It was a fun question to ask, but no one thought he'd actually really do it. Would Torstein Horgmo try to throw the triple in Big Air at the X? Even Horgmo himself said no. It's one thing to land the first-ever triple cork in snowboarding on a perfect, sunny warm day, on a kicker that is big enough, and built perfect enough to try a trick that big -- as Horgmo did this June. It's quite another to throw one on a much smaller jump, with a landing that most competitors agree is a little too flat, and way too icy. But that is what he did -- three times, with broken ribs. The final one he landed. You could hear a pin drop in the crowd as we all waited to hear the score.
"It's probably the stupidest thing I've done in my whole life," said the Big Air gold medal winner later. "It didn't feel right doing it. I don't think the jump was right for that trick. I went down fakie and had a hand drag. I wanted to go all the way around."
To this we ask the only person in the world to have landed a triple, twice: Really? You're upset because you didn't get the final 180-degree rotation on your landing? Because all of us watching thought that, even without that, it was kind of incredible. "I'm pretty hard on myself when it comes to things like that, how stuff looks," answered Horgmo.
The level that big air and slopestyle snowboarding is at right now is ridiculous. All of the top riders have double cork 1260s in their bag of tricks. When they're not feeling it, they throw double cork 10s. If you remember, it was only last year that Halldor Helgason came blasting out of nowhere and stole the Big Air show with the first-ever backside 12 double cork to be thrown at Winter X. Now you can't podium in any contest if you don't have one.
What Horgmo meant is that the triple he tried tonight was nowhere near as corked, stylish, and flawlessly landed as the one he did in June. And he was upset about it, because style matters to Horgmo, maybe even more than an X Games win. This may seem insane, but his triple actually scored lower (42 points) than silver medalist Sebastian Toutant's perfectly-executed backside 1260, which earned him 44. If Horgmo's second-highest score wasn't higher than Toutant's, he wouldn't have won tonight.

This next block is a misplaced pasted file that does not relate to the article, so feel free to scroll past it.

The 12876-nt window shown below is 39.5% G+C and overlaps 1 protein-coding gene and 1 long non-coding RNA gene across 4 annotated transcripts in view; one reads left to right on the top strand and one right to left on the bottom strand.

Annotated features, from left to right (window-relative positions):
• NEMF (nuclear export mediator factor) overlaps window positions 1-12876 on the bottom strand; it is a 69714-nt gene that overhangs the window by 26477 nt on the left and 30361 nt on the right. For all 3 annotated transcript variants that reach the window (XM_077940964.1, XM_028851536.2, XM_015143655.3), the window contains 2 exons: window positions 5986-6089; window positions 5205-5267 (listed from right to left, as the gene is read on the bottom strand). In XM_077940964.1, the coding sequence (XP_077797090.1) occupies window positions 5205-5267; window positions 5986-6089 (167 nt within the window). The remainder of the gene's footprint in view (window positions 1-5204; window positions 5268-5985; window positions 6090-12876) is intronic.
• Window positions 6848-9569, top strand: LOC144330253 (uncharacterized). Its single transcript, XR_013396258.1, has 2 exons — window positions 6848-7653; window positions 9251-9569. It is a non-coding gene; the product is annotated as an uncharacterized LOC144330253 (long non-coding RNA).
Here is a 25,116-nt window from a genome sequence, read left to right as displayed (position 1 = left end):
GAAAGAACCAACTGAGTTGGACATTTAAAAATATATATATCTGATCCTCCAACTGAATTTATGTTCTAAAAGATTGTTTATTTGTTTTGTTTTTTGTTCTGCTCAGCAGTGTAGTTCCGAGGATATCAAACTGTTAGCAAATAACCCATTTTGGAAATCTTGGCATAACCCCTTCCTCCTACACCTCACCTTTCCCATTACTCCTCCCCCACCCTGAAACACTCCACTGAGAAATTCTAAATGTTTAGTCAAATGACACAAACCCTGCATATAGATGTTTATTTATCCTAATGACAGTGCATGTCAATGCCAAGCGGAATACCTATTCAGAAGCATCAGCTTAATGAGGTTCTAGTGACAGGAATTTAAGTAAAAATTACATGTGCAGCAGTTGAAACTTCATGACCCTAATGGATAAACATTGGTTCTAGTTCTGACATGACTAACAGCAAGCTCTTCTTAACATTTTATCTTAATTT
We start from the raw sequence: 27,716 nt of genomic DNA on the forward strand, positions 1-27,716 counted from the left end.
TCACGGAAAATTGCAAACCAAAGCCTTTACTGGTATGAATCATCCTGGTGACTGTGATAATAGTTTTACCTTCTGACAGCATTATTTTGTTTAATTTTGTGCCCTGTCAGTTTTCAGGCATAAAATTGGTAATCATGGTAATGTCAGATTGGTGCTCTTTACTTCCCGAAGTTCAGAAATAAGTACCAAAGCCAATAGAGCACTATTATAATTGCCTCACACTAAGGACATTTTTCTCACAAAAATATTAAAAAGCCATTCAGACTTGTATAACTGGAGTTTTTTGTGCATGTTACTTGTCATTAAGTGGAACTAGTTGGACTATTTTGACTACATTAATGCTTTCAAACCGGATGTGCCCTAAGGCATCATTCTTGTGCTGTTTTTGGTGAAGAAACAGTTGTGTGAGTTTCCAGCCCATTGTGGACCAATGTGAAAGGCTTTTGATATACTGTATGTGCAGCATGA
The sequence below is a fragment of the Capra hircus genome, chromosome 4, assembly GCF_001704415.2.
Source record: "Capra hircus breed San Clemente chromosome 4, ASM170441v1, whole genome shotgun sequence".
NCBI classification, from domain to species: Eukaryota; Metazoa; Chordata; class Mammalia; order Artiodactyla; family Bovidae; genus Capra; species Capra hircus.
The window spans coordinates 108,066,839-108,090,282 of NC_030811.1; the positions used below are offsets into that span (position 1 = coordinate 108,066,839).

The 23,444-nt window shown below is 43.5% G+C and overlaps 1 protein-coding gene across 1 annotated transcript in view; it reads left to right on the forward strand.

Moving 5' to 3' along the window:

Let's repeat that: the level of snowboarding is so high right now, that there was a very strong possibility that Torstein Horgmo could have thrown the first triple to ever be landed in a snowboard contest, and the second triple ever to be landed in snowboarding, and ended up in second place tonight.
Last week we asked Sebastien Toutant, the 18-year-old upstart from Montreal who came into the event hot, with two huge big air wins already this season at the TTR Air & Style Beijing and FIS World Cup in Stockholm, if a competition came down to a 1440, a double cork 12, and a triple, which trick would deserve to win. He answered, "the triple," with no hesitation.
"I'm stoked for him," said Toutant, of Horgmo's win. "I got a front 10 double cork, which is a new trick for me, and I think is the most legitimate double cork you can do. I'm happy about it."
Asked if he was going to try a triple soon, bronze medalist Sage Kotsenburg answered, "No, not for a long time."
This is Horgmo's second gold in Big Air, and his third medal in the event in four years. He goes into Sunday's Slopestyle finals with two Dew Tour slopestyle wins under his belt, but also with a possible concussion from tonight's falls added to his already broken ribs.